``As my former colleague, I think you might be a bit biased in my favour. But I certainly hope you're right.''

``You're a funny man. Do we all get copies of the book?''
- Nicole Cleary, mX photographer, Melbourne

David McMahon's reply:
``Anyone who says I'm funny, can you please tell my kids that? They just roll their eyes as if they're having teeth pulled.''

david mcmahon said...

``Hi Dave, old chap. First of all let me congratulate you on your first novel. From one author to another, let me tell you it is a great feeling to write your first book. I should know! But the thrill continues and I felt as excited as writing my eighth book last year.''
- Partab Ramchand, Chennai, India
(Author, cricket commentator and former colleague on `Sportsworld' weekly magazine)

David McMahon's reply:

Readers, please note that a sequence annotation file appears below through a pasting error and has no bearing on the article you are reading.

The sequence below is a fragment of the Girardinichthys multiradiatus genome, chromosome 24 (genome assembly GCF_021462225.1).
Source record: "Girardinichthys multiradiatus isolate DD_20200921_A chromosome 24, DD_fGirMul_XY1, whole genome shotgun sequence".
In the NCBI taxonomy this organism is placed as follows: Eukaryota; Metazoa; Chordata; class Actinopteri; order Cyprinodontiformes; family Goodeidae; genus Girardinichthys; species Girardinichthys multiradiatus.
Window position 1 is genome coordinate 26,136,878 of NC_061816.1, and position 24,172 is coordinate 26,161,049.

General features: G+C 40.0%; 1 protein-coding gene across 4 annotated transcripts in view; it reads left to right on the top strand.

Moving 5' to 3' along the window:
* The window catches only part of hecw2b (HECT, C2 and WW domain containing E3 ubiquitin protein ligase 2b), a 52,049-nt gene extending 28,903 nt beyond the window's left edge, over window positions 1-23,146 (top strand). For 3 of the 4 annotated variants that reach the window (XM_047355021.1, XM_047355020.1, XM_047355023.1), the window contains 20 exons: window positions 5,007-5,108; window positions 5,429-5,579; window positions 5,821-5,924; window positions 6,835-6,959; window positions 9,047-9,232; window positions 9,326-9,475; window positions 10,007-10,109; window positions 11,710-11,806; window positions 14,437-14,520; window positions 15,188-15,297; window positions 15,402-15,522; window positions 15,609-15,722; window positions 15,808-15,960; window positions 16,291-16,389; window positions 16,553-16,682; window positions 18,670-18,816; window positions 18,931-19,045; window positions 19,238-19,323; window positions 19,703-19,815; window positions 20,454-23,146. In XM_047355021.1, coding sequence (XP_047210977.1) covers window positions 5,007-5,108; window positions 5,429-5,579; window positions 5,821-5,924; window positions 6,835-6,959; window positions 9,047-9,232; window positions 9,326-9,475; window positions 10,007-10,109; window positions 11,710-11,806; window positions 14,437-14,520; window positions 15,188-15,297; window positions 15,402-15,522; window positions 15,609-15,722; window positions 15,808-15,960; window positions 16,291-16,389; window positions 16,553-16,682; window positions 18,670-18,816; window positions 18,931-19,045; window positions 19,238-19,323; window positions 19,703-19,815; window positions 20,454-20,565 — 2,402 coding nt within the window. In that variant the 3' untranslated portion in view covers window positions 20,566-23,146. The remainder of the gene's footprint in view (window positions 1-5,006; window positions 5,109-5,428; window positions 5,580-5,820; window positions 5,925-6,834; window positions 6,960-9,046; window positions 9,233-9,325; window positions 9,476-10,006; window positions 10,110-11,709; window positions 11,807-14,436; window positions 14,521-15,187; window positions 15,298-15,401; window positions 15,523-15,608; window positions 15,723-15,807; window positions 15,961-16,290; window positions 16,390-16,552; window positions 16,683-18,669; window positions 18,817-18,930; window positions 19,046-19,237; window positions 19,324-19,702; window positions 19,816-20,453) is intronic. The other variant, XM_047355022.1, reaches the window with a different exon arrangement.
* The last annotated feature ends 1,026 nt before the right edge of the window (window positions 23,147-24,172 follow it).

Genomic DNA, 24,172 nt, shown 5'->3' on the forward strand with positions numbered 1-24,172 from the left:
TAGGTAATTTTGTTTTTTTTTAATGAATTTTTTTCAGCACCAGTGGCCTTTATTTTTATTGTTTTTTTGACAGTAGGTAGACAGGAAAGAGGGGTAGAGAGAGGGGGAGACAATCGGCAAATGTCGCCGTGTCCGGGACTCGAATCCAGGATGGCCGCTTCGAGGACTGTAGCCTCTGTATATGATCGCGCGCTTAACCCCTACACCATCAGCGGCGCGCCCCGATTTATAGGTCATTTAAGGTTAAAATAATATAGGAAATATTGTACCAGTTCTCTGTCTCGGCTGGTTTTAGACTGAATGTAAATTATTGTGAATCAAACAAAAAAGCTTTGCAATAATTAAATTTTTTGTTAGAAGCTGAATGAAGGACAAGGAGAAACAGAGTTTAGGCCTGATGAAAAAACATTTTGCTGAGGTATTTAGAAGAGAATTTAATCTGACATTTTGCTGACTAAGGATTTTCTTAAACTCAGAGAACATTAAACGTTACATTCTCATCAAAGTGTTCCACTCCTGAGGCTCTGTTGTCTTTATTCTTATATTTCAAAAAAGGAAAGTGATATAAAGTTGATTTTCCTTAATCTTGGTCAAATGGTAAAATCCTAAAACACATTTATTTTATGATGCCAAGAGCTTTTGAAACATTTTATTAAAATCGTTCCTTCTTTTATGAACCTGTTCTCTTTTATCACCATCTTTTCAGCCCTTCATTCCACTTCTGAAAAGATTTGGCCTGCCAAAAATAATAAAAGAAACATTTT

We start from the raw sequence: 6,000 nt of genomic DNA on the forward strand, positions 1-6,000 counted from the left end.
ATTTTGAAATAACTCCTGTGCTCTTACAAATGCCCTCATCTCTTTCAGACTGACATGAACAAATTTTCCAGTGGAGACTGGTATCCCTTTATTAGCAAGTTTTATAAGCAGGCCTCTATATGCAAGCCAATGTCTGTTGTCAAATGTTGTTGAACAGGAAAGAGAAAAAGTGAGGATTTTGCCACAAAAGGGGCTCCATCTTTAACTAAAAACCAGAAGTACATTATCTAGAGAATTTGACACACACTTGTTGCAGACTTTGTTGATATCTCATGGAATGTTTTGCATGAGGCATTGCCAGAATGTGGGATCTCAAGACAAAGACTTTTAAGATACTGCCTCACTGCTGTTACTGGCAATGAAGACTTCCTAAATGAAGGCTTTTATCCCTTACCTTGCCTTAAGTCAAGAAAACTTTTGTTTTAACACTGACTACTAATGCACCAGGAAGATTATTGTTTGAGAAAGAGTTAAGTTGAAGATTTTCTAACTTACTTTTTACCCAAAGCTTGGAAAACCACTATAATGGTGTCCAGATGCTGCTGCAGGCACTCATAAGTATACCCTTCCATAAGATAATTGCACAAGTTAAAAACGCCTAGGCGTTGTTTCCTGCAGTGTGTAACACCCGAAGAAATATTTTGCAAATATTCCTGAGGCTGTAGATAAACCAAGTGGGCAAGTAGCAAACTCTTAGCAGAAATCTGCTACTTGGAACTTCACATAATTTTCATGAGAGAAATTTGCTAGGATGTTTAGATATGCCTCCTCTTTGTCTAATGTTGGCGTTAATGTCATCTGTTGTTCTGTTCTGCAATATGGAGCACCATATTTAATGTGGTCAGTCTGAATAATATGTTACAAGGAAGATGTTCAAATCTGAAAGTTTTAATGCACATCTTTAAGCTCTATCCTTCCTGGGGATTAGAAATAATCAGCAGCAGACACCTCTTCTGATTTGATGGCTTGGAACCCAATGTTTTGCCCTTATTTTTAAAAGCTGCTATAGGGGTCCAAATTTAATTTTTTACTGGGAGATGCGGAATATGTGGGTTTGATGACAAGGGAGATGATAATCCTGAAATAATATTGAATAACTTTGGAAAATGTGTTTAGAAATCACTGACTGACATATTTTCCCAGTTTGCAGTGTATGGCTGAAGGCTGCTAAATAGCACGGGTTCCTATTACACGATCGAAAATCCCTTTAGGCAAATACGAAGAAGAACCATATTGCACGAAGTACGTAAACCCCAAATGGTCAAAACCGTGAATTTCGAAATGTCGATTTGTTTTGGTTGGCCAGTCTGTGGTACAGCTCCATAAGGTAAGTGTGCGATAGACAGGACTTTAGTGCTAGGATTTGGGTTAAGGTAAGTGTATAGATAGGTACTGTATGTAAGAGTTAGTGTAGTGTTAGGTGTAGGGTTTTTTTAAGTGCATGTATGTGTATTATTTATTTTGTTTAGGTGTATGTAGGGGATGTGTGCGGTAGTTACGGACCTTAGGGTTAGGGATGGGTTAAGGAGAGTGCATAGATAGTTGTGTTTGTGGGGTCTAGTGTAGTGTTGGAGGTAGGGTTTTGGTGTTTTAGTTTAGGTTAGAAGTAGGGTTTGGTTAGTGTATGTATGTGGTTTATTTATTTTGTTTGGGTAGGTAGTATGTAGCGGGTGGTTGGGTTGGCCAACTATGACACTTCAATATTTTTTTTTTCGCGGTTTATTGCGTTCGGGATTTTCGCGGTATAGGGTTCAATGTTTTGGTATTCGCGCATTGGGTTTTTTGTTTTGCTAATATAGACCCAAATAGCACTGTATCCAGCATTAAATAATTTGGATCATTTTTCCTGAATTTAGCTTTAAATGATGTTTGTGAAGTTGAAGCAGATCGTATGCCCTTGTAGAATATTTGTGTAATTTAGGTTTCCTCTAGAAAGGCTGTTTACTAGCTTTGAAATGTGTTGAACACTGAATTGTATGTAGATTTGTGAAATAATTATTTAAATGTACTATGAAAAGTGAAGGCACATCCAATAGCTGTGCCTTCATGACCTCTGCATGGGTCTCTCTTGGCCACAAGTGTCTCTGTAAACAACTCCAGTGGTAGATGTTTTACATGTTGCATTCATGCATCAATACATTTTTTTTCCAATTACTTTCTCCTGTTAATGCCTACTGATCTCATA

``Great to know you're making headlines instead of writing them. As for your fledgling film career, you might be the next in a long line of film stars to go into politics and become chief minister.''

david mcmahon said...

Very exciting news about your novel. Some great comments on the blogsite. Loved the pictures you posted.
- Jackie Giteau, Canberra, ACT

David McMahon's reply:
``As my niece and god-daughter, those are just the sort of things you are expected to say!''

david mcmahon said...

Wow. So impressive.
- Harbant Gill, arts editor, Herald Sun, Melbourne